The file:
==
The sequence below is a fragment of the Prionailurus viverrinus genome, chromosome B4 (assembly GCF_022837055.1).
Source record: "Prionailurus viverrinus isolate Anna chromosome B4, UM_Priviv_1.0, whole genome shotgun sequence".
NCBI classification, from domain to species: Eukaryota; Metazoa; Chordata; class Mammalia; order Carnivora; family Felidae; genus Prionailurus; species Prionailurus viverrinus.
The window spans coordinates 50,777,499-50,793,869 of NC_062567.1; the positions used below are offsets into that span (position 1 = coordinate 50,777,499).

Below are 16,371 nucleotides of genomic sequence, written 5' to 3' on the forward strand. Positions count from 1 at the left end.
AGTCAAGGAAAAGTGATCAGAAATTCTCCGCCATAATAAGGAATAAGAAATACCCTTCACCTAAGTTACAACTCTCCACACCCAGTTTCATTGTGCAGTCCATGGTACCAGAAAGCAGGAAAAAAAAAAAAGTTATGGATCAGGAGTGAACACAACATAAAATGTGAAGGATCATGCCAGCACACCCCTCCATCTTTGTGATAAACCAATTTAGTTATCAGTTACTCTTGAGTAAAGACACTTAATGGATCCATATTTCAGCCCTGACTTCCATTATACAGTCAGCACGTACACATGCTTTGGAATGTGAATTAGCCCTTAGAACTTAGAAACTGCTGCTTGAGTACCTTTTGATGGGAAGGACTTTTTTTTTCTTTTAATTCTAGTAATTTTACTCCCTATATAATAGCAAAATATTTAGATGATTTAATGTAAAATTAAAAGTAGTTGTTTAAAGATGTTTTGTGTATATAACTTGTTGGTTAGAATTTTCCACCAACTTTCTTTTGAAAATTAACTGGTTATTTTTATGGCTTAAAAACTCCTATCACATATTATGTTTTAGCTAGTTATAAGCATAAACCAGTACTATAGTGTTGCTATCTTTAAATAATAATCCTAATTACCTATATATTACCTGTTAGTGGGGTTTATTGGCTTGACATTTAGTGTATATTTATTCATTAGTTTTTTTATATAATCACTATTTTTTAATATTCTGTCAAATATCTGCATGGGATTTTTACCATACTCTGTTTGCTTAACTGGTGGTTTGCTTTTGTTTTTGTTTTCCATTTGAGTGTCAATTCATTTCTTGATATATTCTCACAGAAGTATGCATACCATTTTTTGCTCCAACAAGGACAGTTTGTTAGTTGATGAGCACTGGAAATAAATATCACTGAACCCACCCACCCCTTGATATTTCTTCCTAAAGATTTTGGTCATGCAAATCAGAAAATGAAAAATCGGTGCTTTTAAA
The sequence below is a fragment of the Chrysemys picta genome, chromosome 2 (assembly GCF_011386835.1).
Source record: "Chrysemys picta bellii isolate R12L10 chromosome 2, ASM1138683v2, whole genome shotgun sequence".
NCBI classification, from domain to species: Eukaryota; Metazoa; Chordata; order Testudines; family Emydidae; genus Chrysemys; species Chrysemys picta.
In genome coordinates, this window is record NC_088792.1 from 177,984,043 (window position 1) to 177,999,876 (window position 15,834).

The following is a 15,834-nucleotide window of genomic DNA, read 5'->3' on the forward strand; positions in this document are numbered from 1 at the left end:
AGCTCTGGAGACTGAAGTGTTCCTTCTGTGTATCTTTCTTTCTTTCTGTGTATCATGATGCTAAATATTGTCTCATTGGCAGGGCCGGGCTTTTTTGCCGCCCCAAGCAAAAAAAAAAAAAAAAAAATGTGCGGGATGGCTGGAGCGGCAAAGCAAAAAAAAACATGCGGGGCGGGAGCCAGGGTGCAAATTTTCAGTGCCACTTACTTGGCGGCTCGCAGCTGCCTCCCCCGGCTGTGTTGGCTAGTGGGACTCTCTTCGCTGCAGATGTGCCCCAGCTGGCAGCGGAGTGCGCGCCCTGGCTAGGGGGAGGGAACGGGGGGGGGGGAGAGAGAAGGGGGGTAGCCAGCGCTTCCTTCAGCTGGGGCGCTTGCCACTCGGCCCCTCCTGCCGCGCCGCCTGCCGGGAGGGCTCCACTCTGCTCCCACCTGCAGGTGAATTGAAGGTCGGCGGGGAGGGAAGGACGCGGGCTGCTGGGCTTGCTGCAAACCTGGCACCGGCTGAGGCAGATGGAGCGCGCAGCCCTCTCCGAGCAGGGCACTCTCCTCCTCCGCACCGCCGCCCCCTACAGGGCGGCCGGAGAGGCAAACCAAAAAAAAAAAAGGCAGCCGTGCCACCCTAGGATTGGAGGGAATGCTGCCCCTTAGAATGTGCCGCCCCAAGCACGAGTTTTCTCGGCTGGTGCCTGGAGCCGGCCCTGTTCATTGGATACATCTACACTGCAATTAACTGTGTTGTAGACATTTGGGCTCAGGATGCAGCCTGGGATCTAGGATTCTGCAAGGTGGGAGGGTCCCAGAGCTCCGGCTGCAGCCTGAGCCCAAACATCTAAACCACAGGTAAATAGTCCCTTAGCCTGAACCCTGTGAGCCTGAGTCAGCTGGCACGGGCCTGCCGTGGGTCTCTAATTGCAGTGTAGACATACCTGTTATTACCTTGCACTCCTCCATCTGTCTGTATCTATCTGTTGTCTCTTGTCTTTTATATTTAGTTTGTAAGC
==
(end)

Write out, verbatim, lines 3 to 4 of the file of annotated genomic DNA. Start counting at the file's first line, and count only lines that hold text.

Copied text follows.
NCBI classification, from domain to species: Eukaryota; Metazoa; Chordata; class Mammalia; order Carnivora; family Felidae; genus Prionailurus; species Prionailurus viverrinus.
The window spans coordinates 50,777,499-50,793,869 of NC_062567.1; the positions used below are offsets into that span (position 1 = coordinate 50,777,499).